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Signal Perception and Activation of the Alphaproteobacterial General Stress Response

The general stress response (GSR) is a widely conserved response in bacteria to cope with a multitude of environmental stresses. Although physiologically described in Alphaproteobacteria a long time ago, the underlying molecular mechanisms have remained obscure. Recently, the PhyR/NepR/SigmaEcfG cascade has been identified as the core pathway regulating the GSR in essentially all Alphaproteobacteria, including important pathogens and symbionts. The core system is composed of the sigma factor EcfG, its anti-sigma factor NepR and the anti-sigma factor antagonist PhyR. The three proteins function in a partner switching mechanism: in absence of stress, sigma EcfG is sequestered by NepR; stressful conditions lead to PhyR phosphorylation, allowing its interaction with NepR and thus the release of sigma EcfG. PhyR uses a sigmaEcfG-like domain to interact with NepR and the mechanism was coined "sigma factor mimicry". The aim of the project is the characterization of the signal perception and transduction that leads to the activation of this crucial stress response regulatory system using biochemical, genetic and state of the art omics technologies.
For further information please contact:
Prof. Dr. Julia Vorholt 
Institute of Microbiology
ETH Zurich
Email: vorholt@micro.biol.ethz.ch
Campagne et al. (2014) Structural basis for promoter -10 element specificity during bacterial transcription reprogramming. Nature Struct. Mol. Biology 21:269-278.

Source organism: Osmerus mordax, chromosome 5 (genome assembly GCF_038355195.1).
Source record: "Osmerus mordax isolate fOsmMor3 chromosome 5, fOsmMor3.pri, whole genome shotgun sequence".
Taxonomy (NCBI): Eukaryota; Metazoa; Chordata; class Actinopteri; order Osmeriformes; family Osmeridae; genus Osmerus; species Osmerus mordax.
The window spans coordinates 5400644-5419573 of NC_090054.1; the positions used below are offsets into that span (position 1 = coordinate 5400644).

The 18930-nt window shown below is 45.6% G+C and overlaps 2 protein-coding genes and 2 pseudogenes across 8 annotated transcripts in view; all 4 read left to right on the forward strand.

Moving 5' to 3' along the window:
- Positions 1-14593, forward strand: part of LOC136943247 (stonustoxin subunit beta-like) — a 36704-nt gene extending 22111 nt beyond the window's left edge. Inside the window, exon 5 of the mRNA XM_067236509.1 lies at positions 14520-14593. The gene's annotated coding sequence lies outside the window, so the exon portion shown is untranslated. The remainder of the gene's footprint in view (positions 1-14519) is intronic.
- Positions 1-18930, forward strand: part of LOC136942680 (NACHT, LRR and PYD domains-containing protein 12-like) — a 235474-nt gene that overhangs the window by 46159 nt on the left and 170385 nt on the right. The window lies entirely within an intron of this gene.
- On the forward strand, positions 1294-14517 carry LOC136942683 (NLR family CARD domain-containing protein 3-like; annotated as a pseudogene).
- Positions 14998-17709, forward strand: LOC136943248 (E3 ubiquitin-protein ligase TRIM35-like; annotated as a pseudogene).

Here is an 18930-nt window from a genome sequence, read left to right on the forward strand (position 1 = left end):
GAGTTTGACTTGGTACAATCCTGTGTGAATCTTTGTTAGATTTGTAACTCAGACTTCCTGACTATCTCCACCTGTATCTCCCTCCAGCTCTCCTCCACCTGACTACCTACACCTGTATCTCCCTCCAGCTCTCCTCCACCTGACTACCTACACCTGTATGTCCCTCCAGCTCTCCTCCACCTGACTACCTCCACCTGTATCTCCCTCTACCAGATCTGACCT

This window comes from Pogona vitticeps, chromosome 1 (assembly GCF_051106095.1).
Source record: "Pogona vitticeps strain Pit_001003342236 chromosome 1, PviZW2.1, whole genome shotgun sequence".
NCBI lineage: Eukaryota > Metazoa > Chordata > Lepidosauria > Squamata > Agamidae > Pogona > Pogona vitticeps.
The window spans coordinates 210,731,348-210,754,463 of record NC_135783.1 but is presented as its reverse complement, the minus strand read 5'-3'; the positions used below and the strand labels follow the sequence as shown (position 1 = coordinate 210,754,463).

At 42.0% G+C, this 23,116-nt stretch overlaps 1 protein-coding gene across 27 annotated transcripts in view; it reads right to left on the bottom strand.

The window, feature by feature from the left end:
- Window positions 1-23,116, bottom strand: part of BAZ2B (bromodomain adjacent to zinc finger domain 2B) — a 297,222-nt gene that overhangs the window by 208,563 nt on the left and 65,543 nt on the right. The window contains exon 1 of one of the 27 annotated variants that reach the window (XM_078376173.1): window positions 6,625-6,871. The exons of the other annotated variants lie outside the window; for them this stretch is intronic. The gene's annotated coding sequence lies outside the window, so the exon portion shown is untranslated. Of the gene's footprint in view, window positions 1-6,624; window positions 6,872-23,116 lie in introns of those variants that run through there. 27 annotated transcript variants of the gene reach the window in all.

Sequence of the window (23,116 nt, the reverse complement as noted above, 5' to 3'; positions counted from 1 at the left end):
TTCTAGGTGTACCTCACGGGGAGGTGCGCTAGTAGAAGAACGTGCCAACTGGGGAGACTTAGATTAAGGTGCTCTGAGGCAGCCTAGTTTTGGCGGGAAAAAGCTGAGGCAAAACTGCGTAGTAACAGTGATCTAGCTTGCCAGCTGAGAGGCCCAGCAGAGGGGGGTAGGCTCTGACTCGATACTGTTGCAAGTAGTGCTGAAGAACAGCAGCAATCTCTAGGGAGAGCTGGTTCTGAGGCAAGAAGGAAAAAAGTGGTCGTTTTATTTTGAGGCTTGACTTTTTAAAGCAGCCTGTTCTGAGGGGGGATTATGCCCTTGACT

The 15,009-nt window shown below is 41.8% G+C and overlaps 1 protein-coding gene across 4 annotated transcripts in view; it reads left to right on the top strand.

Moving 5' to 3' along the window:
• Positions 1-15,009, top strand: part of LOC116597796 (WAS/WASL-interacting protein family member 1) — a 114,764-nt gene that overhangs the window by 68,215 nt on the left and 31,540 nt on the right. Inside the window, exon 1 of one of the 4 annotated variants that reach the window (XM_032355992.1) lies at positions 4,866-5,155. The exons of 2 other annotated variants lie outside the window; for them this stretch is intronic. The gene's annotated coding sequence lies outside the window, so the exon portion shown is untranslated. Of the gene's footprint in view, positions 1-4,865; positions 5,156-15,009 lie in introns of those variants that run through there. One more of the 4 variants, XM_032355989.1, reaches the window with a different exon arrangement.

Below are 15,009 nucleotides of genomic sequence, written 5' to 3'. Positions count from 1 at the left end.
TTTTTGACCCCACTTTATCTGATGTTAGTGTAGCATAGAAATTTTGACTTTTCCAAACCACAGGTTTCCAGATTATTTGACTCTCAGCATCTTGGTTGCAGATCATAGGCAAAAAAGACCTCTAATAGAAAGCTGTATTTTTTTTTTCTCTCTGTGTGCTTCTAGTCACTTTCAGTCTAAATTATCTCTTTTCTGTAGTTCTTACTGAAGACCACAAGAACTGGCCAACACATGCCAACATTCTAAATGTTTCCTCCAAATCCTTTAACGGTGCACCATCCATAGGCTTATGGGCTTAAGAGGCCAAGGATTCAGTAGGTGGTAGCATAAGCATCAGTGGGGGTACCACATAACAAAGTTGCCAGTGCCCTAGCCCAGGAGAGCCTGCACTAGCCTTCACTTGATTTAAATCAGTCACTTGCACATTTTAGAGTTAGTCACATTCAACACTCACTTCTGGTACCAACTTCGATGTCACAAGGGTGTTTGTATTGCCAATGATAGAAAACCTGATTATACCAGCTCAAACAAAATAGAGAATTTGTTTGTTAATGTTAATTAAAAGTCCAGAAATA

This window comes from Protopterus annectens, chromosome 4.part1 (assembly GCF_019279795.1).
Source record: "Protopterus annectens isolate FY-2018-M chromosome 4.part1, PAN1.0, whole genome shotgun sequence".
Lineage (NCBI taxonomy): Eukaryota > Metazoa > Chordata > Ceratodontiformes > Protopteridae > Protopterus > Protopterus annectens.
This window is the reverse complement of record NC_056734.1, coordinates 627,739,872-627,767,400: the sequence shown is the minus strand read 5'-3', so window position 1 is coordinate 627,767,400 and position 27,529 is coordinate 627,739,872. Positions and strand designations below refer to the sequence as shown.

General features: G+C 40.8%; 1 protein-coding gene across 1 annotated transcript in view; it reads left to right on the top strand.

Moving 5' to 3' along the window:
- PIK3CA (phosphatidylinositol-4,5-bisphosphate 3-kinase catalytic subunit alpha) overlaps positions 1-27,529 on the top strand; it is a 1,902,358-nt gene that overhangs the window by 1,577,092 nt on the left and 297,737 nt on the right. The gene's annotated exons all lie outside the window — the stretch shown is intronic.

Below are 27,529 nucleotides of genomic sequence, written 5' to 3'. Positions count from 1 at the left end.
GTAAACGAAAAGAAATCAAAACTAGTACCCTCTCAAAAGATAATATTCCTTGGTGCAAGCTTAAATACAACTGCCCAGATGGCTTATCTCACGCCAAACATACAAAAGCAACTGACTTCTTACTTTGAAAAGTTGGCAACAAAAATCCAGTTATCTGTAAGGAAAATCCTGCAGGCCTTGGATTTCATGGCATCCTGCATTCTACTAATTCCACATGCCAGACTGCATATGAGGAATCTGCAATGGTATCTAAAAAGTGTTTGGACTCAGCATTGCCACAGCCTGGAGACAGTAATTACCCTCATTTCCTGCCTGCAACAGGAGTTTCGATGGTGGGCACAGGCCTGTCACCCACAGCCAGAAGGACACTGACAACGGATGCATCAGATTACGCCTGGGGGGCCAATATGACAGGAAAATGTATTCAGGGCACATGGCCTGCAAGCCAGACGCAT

Campagne et al. (2012) Structural basis for sigma factor mimicry in the general stress response of Alphaproteobacteria. Proc. Natl. Acad. Sci. USA. 109:E1405-14.
Kaczmarczyk et al. (2011) The PhyR-NepR-SigmaEcfG cascade in Sphingomonas sp. FR1: role in general stress response and identification of a negative regulator of PhyR. J. Bacteriol. 193:6629-38
Francez-Charlot, Frunzke et al. (2009) Sigma factor mimicry involved in regulation of general stress response. Proc. Natl. Acad. Sci. USA 106:3467-3472.

Contact detail

How to apply:
For further information please contact: J. Vorholt, vorholt@micro.biol.ethz.ch
Send application to
Prof. Dr. Julia Vorholt 
Institute of Microbiology
ETH Zurich
Email: vorholt@micro.biol.ethz.ch


Job profile

Working hours
Contract duration
Type of job
PhD Project
Work experience
job experience is not required
Switzerland (Zürich)
Working place
8093 Zürich
Area of expertise
Biology & Life Sciences